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Dutch report Dutch report
by Euro Reporter
2011-03-22 09:38:13
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Dutch woman, 63, gives birth: New country record

A 63-year-old Dutch woman gave birth to a daughter on Monday, becoming the oldest-ever new mother in the Netherlands, the hospital and news reports said. "Baby Meagan was born at the Medical Centre Leeuwarden at 9:48 am (0848 GMT) on March 21," said a statement on the website of the hospital in the northern Dutch province of Friesland. "Meagan is the daughter of Tineke Geessink, a 63-year-old woman from Harlingen."

The girl was born with the aid of Caesarian section, said the statement, adding: "Both mother and daughter are fine". Dutch media reports said Geessink was the oldest-ever Dutch woman to become a mother. "It is a feeling that I have had for so long", to have a child, the woman told Dutch public radio, NOS.

"At some point there was something inside me saying: 'It is now or never’ and I decided to try everything possible to see if it is still possible." The NOS said the woman got pregnant through a foreign sperm donor as Dutch fertility doctors would not help her due to her age. "There is no guarantee that if you have a child at a young age you will see your child grows up," Geessink, a single mother, told the radio. "Of course, the risk with me is bigger. And whether the child will find it nice to have such an old mother . . . I hope that she loves me so much that she will just be glad to have me."

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Dutch wait for Nato on Libya


The Netherlands will not get involved in international efforts to restore order in Libya until formally requested to do so by Nato, foreign minister Uri Rosenthal confirmed on Monday. Rosenthal expects Nato agreement within a few hours, at which point a request for Dutch help could follow, he is quoted as saying by news agency ANP. Nato 'is the structure which we work in', Rosenthal said.

Spain and Norway have since joined Britain, the US and France in their operation in Libya, named Odessy Dawn.  The Dutch minesweeper HMS Haarlem is in the Mediterranean Sea at the moment on normal exercises, the paper said.  A poll by Maurice de Hond at the weekend shows 55% of the Dutch think the Netherlands should be involved in the bombing of Libya while 35% is opposed.

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Dutch seaman jailed for making bomb threat on plane


A Dutch seaman was sentenced on Monday to 16 months' jail after making a bomb threat on a Singapore Airlines plane on September 29 last year. Thirty-seven-year-old Eduard Gerard Jacobus also kicked a flight steward in the groin after he was asked to sit down while the Perth-bound SQ 223 was taxiing on a Changi Airport runway at around 10am that day. The court heard that a very drunk Jacobus claimed that he was a terrorist and threatened to blow up the plane.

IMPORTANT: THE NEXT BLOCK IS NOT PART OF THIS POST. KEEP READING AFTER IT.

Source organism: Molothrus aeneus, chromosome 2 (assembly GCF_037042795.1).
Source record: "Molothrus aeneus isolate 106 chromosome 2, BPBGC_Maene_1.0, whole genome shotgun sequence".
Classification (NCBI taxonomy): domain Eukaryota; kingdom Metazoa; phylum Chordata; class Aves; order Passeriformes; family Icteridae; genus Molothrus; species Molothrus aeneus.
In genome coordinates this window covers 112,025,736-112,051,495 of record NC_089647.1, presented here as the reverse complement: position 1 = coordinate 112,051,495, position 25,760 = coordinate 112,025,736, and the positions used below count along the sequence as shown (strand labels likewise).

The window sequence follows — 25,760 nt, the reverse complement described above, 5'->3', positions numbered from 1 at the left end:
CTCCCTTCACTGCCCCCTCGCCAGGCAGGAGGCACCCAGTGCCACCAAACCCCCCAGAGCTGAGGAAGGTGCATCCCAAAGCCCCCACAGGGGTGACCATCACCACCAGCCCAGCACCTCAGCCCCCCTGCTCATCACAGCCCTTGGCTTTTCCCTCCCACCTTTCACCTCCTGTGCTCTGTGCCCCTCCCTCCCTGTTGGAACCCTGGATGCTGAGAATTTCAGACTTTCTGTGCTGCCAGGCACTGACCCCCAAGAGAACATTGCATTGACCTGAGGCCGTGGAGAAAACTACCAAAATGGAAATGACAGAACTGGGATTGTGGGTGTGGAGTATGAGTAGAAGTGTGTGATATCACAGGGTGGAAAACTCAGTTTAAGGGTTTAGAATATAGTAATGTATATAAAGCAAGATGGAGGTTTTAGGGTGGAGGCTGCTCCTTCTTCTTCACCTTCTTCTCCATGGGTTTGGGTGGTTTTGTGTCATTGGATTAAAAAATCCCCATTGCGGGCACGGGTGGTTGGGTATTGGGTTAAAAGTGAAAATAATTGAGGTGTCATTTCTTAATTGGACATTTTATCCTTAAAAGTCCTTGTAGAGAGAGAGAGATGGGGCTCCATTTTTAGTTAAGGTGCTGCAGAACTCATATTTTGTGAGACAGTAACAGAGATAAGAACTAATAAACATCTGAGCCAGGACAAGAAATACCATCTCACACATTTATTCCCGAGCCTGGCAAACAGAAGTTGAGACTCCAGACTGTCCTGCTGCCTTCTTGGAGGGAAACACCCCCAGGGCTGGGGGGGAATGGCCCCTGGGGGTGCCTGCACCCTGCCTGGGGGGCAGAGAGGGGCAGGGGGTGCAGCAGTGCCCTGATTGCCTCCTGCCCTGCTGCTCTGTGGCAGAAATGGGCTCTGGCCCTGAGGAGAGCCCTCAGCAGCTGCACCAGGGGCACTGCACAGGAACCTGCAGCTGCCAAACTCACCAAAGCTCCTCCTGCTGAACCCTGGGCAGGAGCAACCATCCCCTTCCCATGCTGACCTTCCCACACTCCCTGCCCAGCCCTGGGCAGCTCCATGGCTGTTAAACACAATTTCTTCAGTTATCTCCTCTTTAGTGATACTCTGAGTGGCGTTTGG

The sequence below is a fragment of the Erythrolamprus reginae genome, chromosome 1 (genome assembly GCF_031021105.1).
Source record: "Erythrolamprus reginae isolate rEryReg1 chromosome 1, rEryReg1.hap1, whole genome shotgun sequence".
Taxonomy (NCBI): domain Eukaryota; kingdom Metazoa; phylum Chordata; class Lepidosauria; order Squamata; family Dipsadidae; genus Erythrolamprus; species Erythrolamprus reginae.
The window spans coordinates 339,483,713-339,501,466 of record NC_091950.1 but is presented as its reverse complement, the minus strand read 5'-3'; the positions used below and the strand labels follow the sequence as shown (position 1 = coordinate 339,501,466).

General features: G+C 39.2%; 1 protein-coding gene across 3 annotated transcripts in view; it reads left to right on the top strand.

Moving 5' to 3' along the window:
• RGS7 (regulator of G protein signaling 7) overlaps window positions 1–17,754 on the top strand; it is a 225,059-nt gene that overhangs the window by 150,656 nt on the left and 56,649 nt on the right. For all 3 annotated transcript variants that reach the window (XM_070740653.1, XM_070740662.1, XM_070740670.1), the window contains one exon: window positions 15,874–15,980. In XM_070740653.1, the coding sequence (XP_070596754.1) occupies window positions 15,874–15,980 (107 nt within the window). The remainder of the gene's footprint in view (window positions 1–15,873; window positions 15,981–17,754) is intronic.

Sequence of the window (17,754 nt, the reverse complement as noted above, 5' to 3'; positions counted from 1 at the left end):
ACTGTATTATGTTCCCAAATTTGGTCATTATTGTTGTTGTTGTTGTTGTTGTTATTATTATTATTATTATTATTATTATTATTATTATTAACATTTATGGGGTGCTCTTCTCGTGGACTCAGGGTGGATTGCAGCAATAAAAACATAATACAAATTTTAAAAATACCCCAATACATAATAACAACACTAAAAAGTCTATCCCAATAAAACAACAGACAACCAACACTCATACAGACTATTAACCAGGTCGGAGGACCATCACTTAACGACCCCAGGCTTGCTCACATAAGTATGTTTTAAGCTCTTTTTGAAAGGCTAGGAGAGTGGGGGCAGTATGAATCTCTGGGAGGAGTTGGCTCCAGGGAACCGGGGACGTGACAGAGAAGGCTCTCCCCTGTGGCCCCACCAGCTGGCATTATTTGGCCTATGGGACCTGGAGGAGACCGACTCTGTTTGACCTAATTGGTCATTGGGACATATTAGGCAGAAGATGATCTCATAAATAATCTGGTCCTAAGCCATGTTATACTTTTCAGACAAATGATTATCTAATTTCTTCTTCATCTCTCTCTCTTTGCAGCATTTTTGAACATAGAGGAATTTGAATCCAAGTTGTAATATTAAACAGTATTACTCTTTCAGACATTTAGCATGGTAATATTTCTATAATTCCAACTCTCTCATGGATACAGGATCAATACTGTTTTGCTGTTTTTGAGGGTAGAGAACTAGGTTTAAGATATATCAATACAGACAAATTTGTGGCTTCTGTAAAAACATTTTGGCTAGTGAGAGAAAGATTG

As a result, the aircraft returned to the departure gate and passengers had to disembark for another round of screening. The plane also had to go through another round of security sweep. It only left some four hours later. For making the bomb threat, Jacobus could have been jailed up to five years, fined a maximum of S$100,000 or both. And for assaulting the flight attendant, he could have been jailed up to two years, fined a maximum of S$5,000 or both.

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Wi-Fi 'hacking' is not a crime


A Dutch court has ruled that hacking into Wi-Fi connections is not a crime providing any connected computers remain untouched. However Wi-Fi freeloaders would still lay themselves open to civil proceedings. The unusual ruling came in the case of a student who threatened a shooting rampage against staff at students at Maerlant College in The Hague. The threat was posted on 4chan, the notoriously anarchic internet image board, after the student broke into a secure Wi-Fi connection. The unnamed student was caught and convicted of posting the message but acquitted on the hacking charge. The miscreant was sentenced to 120 hours of community service.

Reports are vague on how the student hacker was tracked down, but it may well be that the denizens of 4chan got the ball rolling by reporting the threats to police, something that happened in a similar school massacre threat case in Michigan back in February. The Netherlands has a computer hacking law that dates from the early 1990s and defines a computer as a machine involved in the "storage, processing and transmission of data". Since a router is not used to store data, a judge reasoned, it fails to qualify as a computer – and thus the computer hacking law isn't applicable. The ruling, which surprised legal observers in The Netherlands, means that piggy-backing (or leeching) open wireless networks is not a crime: though civil proceedings against leechers would still be possible, so a free-for-all is unlikely.

Most countries have laws the apply to hacking into computer networks as well as computers but not, it would seem, The Netherlands. The Dutch attorney general has decided to appeal the verdict in the case, a process that may take several months.


        
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